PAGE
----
It costs the NHS £387m to treat patients with lung cancer each year. There is a clear link between lung cancer and smoking. However, a little-known and understood contributor to this disease is also lurking in household cleaning products.

These products, which churn out harmful toxins (VOCs) into the air, are causing breathing problems, skin irritation and lung damage, and are putting strain on an already underfunded healthcare system. In fact, it’s estimated that individuals working for 10 to 20 years with toxic cleaning chemicals suffer the same effect as smoking 20 cigarettes per day when it comes to respiratory damage.

This is an example of understanding the true cost behind not only the products fmcg businesses procure and sell, but the ongoing costs of repairing the potential damage they can cause to health, community, and environment.

True cost is comparing the market price of a good or service and equating it to the total or ‘true’ cost of how its production has affected the environment and society. For example, in the UK the production of laundry tablets and their breakdown of harsh chemicals in sewage works contributes to the equivalent carbon emissions of 600,000 cars each year, equal to 2.8 million tonnes of CO2.

A better solution is to avoid the damage in the first place

Talk of offsetting this carbon is often in the context of planting trees. This sounds simple enough, but the estimated cost to re-wild decimated forests globally stands at £814bn. It’s not just the cost of the tree that must be considered, it’s transport, labour, fence-building, water supply and ongoing forest maintenance.

In fact, the World Bank has estimated that by 2030,  $90 trillion would need to be spent globally to fix the environmental damage so far accrued. To put that into perspective, that’s 300 times the UK’s annual GDP. Who is going to pay for this reparation cost?

Repairing this damage involves a huge amount of resources, both financial and physical. A far better solution is to avoid creating the damage in the first place.

Retailers, suppliers and producers hold immense influence in shaping industries to reduce the cost of the future through today’s choices and demands. Through these, it is possible to empower consumers to be more informed and make better choices.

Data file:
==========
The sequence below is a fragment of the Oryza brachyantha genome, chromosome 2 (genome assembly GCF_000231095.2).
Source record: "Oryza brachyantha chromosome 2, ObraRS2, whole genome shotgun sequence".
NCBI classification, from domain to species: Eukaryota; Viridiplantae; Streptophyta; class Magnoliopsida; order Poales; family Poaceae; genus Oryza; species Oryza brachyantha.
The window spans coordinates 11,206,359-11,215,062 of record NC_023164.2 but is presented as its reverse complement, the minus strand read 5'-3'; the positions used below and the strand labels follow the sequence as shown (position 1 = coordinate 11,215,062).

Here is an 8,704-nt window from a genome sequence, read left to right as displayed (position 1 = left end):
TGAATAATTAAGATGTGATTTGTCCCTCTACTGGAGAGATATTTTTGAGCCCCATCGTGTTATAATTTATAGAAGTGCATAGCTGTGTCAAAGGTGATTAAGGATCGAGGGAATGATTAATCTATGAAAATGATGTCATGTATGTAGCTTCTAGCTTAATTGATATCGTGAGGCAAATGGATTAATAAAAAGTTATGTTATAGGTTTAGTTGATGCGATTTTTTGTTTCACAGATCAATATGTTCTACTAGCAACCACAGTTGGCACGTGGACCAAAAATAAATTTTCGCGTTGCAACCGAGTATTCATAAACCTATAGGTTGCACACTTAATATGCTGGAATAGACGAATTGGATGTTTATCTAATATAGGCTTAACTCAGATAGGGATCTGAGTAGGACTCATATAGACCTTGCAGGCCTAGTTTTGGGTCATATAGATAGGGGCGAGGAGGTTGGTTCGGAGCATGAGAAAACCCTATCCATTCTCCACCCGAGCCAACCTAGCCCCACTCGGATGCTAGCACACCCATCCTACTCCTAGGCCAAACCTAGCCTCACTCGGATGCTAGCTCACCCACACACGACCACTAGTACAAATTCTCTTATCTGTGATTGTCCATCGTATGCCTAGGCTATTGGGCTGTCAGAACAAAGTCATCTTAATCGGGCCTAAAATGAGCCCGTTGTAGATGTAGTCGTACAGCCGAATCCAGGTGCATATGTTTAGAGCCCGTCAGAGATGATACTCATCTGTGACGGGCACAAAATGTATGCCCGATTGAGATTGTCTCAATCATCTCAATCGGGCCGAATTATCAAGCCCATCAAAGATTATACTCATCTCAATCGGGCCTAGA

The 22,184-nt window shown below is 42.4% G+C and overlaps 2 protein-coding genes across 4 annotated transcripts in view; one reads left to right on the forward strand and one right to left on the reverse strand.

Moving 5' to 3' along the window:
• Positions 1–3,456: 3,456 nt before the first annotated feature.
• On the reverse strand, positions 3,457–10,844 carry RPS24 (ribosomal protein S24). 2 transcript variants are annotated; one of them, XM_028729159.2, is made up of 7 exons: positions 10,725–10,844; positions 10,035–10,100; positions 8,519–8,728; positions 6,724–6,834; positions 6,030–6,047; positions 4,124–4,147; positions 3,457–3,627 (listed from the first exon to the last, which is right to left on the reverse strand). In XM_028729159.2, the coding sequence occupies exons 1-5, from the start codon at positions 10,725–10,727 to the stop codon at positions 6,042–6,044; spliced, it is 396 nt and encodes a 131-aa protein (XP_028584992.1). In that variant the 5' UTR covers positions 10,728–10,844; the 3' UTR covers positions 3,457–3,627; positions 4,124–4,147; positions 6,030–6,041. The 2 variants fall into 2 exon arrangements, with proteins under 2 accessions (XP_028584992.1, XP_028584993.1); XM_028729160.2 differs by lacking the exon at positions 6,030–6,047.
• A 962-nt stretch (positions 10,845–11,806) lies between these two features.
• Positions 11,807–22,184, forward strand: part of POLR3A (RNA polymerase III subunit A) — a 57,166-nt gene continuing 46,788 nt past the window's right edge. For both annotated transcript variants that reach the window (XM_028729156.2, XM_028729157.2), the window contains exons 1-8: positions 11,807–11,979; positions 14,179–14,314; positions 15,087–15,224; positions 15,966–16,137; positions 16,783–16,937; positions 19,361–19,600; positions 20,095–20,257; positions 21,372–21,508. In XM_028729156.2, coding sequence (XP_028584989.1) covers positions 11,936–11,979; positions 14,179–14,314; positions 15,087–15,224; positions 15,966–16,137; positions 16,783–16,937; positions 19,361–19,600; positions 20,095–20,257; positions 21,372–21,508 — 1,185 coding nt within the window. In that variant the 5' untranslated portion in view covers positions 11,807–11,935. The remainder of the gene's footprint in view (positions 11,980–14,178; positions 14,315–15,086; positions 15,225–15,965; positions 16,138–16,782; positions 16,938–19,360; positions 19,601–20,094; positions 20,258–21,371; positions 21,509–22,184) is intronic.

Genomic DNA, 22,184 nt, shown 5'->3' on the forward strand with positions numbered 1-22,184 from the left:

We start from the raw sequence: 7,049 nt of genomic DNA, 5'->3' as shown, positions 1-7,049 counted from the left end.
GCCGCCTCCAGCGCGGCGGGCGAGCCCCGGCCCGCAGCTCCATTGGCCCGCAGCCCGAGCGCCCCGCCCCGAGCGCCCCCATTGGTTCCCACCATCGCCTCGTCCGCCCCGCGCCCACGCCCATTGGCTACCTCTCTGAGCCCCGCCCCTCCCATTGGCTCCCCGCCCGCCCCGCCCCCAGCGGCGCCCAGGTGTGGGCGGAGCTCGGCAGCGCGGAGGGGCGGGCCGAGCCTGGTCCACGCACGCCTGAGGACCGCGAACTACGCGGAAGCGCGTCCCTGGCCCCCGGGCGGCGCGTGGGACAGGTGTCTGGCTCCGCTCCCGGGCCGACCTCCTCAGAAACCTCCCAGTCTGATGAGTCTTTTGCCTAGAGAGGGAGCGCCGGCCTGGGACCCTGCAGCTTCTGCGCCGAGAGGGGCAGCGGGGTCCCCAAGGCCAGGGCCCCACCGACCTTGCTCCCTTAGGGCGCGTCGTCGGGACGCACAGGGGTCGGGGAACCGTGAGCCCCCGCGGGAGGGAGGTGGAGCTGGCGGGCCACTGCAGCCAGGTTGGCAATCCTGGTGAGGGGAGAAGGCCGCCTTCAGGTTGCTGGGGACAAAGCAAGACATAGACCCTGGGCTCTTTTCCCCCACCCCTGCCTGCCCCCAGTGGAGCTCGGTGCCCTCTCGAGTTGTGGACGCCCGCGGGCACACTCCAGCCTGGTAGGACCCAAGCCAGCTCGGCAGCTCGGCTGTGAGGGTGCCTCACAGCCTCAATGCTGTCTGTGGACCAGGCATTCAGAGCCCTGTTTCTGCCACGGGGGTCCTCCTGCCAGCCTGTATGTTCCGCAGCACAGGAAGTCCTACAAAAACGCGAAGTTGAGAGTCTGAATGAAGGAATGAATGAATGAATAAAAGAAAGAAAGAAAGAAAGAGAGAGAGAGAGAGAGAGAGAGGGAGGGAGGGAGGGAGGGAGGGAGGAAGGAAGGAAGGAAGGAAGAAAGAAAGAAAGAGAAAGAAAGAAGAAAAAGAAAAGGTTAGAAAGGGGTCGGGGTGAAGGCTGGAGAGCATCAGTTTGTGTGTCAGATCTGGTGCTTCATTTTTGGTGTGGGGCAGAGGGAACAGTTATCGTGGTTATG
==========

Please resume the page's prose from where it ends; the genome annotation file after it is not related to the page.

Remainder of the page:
Cleaning and fmcg part of the day-to-day

Both retailers and suppliers can take simple, immediate steps to mitigate and reduce the environmental impacts of their businesses:

  • Choose sustainable products: Opt for eco-friendly cleaning products and fmcg items with better ingredients; readily biodegradable and aquatic-friendly, free from harmful chemicals like phosphates, phosphonates, EDTA and APEs
  • Support ethical brands and suppliers: Research and support companies prioritising fair labour practices, ethical sourcing, and environmentally responsible production. Scrutinise suppliers, prohibit greenwashing and champion authentically eco-friendly brands
  • Reduce waste: Minimise single-use plastics, embrace reusable alternatives and refuse excessive packaging when possible
  • Advocate for change: Raise awareness about the hidden costs of these industries and advocate for stricter regulations on chemicals and labour practices

The cleaning and fmcg industries have long been part of consumers’ daily lives, providing convenience and comfort. However, their true cost, both environmental and societal, cannot be ignored any longer.

It is imperative all parties acknowledge this cost and take proactive steps to mitigate it. By making conscious choices, supporting ethical brands, and advocating for change, we can create a more sustainable and equitable future for all. The power to drive positive change lies within each of us and now’s the time to use it.